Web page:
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Plant invasions, restoration, and economics: Perspectives from South African fynbos

Gaertner, Mirijam, Nottebrock, Henning, Fourie, Helanya, Privett, Sean D.J., Richardson, David M.
Perspectives in plant ecology, evolution and systematics 2012 v.14 no.5 pp. 341-353
Acacia, Eucalyptus, buried seeds, burning, cost effectiveness, ecological invasion, ecosystems, field experimentation, flowers, forbs, fynbos, harvesting, income, indigenous species, introduced plants, invasive species, nitrogen, nutrient content, private lands, shrubs, soil, soil amendments, soil nutrients, sowing, species diversity, South Africa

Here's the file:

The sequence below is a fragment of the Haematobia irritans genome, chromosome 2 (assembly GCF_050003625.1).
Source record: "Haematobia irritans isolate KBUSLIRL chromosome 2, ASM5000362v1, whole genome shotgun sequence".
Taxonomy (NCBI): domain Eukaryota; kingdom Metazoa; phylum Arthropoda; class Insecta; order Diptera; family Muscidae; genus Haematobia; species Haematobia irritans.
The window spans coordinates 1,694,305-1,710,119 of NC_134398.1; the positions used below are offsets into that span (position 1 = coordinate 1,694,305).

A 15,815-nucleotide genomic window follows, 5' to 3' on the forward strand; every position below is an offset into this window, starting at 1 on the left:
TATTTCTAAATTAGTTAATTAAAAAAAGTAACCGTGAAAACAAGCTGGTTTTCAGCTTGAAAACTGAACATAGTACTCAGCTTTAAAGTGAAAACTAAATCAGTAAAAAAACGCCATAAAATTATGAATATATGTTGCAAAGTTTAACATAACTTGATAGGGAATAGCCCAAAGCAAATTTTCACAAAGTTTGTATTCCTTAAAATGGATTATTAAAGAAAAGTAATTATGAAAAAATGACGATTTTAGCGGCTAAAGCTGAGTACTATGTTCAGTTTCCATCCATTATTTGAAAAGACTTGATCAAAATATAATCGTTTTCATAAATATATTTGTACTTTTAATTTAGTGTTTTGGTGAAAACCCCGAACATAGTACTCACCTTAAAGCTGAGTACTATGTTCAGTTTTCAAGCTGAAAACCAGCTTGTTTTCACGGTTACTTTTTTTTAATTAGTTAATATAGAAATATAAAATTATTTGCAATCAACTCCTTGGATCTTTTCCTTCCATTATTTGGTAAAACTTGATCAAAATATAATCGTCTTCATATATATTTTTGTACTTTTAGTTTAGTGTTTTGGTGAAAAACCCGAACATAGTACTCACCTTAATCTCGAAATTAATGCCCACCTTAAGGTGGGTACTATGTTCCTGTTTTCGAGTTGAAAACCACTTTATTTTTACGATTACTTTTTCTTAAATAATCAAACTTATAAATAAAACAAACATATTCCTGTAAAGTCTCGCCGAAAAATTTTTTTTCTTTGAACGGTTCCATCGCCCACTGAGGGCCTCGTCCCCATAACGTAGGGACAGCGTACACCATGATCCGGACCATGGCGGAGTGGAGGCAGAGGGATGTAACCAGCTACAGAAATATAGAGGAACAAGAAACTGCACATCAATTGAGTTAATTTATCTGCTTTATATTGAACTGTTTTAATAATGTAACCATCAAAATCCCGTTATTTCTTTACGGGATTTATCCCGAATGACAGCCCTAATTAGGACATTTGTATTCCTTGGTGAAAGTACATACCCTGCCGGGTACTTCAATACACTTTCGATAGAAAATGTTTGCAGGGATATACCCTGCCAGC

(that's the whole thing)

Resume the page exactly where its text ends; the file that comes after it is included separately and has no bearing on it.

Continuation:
Restoration is gaining importance in the management of plant invasions. As the success of restoration projects is frequently determined by factors other than ecological ones, we explored the ecological and financial feasibility of active restoration on three different invaded sites in South Africa's Cape Floristic Region. The aim of our study was to identify cost-effective ways of restoring functional native ecosystems following invasion by alien plants. Over three years we evaluated different restoration approaches using field trials and experimental manipulations (i.e. mechanical clearing, burning, different soil restoration techniques and sowing of native species) to reduce elevated soil nutrient levels and to re-establish native fynbos communities. Furthermore we investigated the possibility of introducing native fynbos species that can be used for sustainable harvesting to create an incentive for restoration on private land. Diversity and evenness of native plant species increased significantly after restoration at all three sites, whereas cover of alien plants decreased significantly, confirming that active restoration was successful. However, sowing of native fynbos species had no significant effect on native cover, species richness, diversity or evenness in the Acacia thicket and Kikuyu field, implying that the ecosystem was sufficiently resilient to allow autogenic recovery following clearing and burning of the invasive species. Soil restoration treatments resulted in an increase of available nitrogen in the Acacia thicket, but had no significant effects in the Eucalyptus plantation. However, despite elevated available soil nitrogen levels, native species germinated irrespective whether sown or unsown (i.e. regeneration from the soil seed bank). Without active introduction of native species, native grasses, forbs and other shrubs would have dominated, and proteoids and ericoids (the major fynbos growth forms) would have been under-represented. The financial analysis shows that income from flower harvesting following active restoration consistently outweighs income following passive restoration, but that the associated increase in income does not always justify the higher costs. We conclude that active restoration can be effective and financially feasible when compared to passive restoration, depending on the density of invasion. Active restoration of densely invaded sites may therefore only be justifiable if the target area is in a region of high conservation priority.